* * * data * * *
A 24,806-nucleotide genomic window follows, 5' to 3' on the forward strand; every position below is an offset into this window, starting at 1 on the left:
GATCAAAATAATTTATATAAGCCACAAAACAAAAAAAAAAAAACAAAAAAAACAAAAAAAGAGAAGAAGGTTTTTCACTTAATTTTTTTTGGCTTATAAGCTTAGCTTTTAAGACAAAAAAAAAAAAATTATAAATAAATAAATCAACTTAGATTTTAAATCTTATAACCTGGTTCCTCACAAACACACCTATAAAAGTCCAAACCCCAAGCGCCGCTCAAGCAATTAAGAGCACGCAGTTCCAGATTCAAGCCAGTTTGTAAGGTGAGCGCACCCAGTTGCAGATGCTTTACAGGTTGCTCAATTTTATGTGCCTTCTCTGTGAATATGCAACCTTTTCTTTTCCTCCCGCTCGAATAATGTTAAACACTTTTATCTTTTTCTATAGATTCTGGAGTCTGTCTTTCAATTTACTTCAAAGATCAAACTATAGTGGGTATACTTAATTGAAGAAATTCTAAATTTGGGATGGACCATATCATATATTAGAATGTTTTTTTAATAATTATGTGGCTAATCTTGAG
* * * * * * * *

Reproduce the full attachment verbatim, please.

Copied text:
A 24,806-nucleotide genomic window follows, 5' to 3' on the forward strand; every position below is an offset into this window, starting at 1 on the left:
GATCAAAATAATTTATATAAGCCACAAAACAAAAAAAAAAAAACAAAAAAAACAAAAAAAGAGAAGAAGGTTTTTCACTTAATTTTTTTTGGCTTATAAGCTTAGCTTTTAAGACAAAAAAAAAAAAATTATAAATAAATAAATCAACTTAGATTTTAAATCTTATAACCTGGTTCCTCACAAACACACCTATAAAAGTCCAAACCCCAAGCGCCGCTCAAGCAATTAAGAGCACGCAGTTCCAGATTCAAGCCAGTTTGTAAGGTGAGCGCACCCAGTTGCAGATGCTTTACAGGTTGCTCAATTTTATGTGCCTTCTCTGTGAATATGCAACCTTTTCTTTTCCTCCCGCTCGAATAATGTTAAACACTTTTATCTTTTTCTATAGATTCTGGAGTCTGTCTTTCAATTTACTTCAAAGATCAAACTATAGTGGGTATACTTAATTGAAGAAATTCTAAATTTGGGATGGACCATATCATATATTAGAATGTTTTTTTAATAATTATGTGGCTAATCTTGAG